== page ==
Vaccine and health care workers are working around the clock to contain the spread of the coronavirus, but many people have yet to receive the vaccine.
Here’s how to avoid contracting the virus.1.
Take your meds, but take them slowIf you are taking medications or supplements for a health condition, you should consider stopping them to reduce the risk of catching a cold.
This can help prevent a coronavid infection, according to a study by the Centers for Disease Control and Prevention (CDC).
“There is a very good chance that you are going to have a cold if you take certain medications,” said Dr. Robert J. Johnson, a senior scientist with the CDC.
“So don’t stop taking those things, and if you do, start with the cold medicine.”2.
Take the recommended dose for the coldIf you aren’t taking a cold medicine, your chances of getting coronaviruses are lower if you are over the recommended maximum dose.
This is because coronaviremia is caused by a specific type of coronaviral protein called CNV-19.
If you are receiving the recommended daily dose of the drug, you will be less likely to contract the virus than if you receive less, said Dr, Daniel G. Schulman, a virologist with the Johns Hopkins University School of Medicine.3.
Get the recommended vaccineThere are three doses of the cv-19 vaccine, one for each of the three strains of coronivirus.
The vaccine is administered by a doctor or nurse practitioner, but you can also get it from a pharmacist.
The two strains are CVS and CVS-19, and are made from different strains of the virus, according the CDC’s website.
“You are going have a very low chance of contracting CNV if you get the ccv vaccine at a low dose and don’t take it very often,” said J.D. Johnson.
“You will have a higher chance of getting CNV from taking it very frequently, and you will have fewer people with the virus.”4.
Keep your temperature lowIf you have a history of high fever, cough or colds, you may want to limit your activity to a small amount, according a CDC statement.
“There are no specific guidelines for low-level activity,” said G. Peter Ho, a professor of virology at Johns Hopkins School of Health Sciences and the co-author of a paper on this topic.
“But if you have symptoms of an elevated temperature, like hot flashes or chills, it’s a good idea to be at or below 37 degrees F (minus 14 degrees C) or lower for 30 minutes.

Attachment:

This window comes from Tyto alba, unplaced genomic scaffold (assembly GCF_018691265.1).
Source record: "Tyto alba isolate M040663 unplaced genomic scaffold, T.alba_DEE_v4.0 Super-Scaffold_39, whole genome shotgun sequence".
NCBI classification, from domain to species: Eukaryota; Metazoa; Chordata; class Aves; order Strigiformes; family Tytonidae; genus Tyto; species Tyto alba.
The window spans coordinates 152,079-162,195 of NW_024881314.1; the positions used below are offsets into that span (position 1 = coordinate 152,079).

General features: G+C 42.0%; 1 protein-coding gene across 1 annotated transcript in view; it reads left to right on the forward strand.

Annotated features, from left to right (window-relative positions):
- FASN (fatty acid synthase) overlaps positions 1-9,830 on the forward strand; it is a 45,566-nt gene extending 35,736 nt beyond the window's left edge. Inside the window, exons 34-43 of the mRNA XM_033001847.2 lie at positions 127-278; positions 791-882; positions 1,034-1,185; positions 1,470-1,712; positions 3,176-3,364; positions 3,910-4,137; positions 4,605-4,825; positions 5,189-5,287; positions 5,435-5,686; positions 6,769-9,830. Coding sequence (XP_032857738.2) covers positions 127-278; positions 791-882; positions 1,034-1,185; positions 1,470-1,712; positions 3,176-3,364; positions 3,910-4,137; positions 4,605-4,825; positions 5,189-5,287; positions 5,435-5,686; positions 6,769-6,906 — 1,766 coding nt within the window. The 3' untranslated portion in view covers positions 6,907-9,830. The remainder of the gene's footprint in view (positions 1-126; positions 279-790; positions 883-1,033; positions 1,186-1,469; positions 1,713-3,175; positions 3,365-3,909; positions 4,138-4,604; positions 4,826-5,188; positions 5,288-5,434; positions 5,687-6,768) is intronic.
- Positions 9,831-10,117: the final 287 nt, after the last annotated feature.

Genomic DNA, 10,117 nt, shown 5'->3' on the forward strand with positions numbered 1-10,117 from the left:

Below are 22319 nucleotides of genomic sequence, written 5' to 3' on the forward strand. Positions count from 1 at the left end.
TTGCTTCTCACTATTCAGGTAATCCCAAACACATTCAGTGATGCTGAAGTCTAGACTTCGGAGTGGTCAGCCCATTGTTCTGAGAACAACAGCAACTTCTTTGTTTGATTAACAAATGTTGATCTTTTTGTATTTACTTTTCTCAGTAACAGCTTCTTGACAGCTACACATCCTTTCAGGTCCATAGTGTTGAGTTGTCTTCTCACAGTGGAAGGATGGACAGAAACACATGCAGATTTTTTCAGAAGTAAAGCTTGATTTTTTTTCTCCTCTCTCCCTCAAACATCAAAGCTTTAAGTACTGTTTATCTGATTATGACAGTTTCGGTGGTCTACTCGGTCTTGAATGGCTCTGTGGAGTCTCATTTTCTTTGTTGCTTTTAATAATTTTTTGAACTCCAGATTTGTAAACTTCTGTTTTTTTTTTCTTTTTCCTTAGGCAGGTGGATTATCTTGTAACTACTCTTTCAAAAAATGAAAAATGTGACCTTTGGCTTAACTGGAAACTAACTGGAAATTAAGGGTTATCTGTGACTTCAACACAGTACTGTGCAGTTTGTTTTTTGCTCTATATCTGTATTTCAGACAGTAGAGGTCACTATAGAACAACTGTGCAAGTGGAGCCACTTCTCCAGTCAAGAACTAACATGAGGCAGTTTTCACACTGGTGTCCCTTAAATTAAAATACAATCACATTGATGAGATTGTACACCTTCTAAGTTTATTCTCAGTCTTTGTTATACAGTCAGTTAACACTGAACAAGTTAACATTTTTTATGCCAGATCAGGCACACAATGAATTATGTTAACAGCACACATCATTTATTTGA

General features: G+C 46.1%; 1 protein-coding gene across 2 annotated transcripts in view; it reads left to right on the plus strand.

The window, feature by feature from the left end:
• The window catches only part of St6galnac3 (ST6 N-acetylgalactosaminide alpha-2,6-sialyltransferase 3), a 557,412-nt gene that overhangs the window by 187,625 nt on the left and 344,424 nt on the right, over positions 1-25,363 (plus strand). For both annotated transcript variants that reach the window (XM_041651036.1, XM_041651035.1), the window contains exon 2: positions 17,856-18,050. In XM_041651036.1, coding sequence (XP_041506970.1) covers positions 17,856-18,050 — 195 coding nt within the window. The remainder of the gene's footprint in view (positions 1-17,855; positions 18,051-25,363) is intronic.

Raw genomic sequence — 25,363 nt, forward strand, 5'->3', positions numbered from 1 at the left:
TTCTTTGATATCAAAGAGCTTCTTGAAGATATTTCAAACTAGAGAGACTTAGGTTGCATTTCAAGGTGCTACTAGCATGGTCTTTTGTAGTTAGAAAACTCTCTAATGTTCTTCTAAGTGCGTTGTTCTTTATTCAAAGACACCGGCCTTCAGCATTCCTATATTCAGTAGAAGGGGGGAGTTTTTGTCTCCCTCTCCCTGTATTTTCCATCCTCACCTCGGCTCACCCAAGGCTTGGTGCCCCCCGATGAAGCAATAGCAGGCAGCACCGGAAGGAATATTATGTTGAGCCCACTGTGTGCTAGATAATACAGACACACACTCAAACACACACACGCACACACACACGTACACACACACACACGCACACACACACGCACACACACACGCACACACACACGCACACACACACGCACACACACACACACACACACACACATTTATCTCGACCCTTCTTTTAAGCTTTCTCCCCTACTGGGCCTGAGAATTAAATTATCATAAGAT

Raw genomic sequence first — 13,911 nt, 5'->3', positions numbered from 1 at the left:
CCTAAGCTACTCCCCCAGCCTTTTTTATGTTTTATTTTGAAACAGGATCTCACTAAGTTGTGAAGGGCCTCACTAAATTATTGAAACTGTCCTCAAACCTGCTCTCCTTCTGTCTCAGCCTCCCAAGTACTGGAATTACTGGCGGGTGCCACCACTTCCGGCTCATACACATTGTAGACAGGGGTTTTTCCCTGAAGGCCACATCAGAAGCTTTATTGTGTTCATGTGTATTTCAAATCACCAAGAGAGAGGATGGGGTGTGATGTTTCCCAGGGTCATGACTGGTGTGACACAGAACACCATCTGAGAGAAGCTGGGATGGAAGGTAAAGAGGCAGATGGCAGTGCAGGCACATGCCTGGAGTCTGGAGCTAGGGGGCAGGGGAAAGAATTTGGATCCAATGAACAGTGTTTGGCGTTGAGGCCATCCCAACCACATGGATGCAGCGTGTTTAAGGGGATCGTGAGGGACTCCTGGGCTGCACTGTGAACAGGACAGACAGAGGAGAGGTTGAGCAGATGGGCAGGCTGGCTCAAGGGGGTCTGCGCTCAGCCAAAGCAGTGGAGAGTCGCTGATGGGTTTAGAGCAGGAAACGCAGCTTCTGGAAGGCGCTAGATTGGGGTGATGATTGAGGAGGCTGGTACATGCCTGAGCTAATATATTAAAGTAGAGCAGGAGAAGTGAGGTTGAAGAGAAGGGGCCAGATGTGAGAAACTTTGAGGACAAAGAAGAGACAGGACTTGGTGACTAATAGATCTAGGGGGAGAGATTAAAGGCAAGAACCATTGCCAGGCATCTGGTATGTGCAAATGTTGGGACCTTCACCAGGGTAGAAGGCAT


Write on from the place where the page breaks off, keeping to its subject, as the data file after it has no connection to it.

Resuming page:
This may not sound like much, but it can make a huge difference in your chances at getting the coronovirus.”5.
Monitor your symptomsYou can take the vaccine even if you aren’ t feeling well.
But, if you’re experiencing a cough, fever or other symptoms, it can be helpful to monitor them closely and take the shot.
This includes taking the shot again if the symptoms improve.
“If you’re feeling better, you might want to do it again,” said Ho.
“If you don’t feel better, don’t do it.
The next shot might be even better.
It’s really important to get that shot.”6.
Get a cold testIt’s not possible to tell the difference between a virus infection and a cold from the results of a cold or flu test.
The results of both tests should be consistent over time, so a cold will not necessarily be diagnosed as a coronoviral infection.
The CDC recommends a flu test for people who are at risk of getting the virus because they may have had a cold before, or who are older and may not be taking any other medications, including vitamin C.7.
Talk to your doctorIf you get a cold and you feel sick, get to the doctor quickly.
If it’s too late, call your doctor.
“It’s important to call the doctor immediately if you feel uncomfortable, if it’s affecting your breathing, if your blood pressure is low, if any other symptoms are coming up that you can’t seem to stop,” said Schulmen.
“It may be time to get tested.
Get tested right away, and get it tested again if it comes back with the same result.
If the results are negative, it may not mean you have the virus anymore.”8.
Get some restIf you experience fever or chill, you’re likely to be more susceptible to the virus and your chances are lower.
So if you think you have been exposed to a virus, take a short nap, sit down or go to a quiet place.
The longer you stay at home, the lower your chance of catching the virus may be.8.
Monitor for symptomsOnce you get sick, it is important to check in with your doctor and ask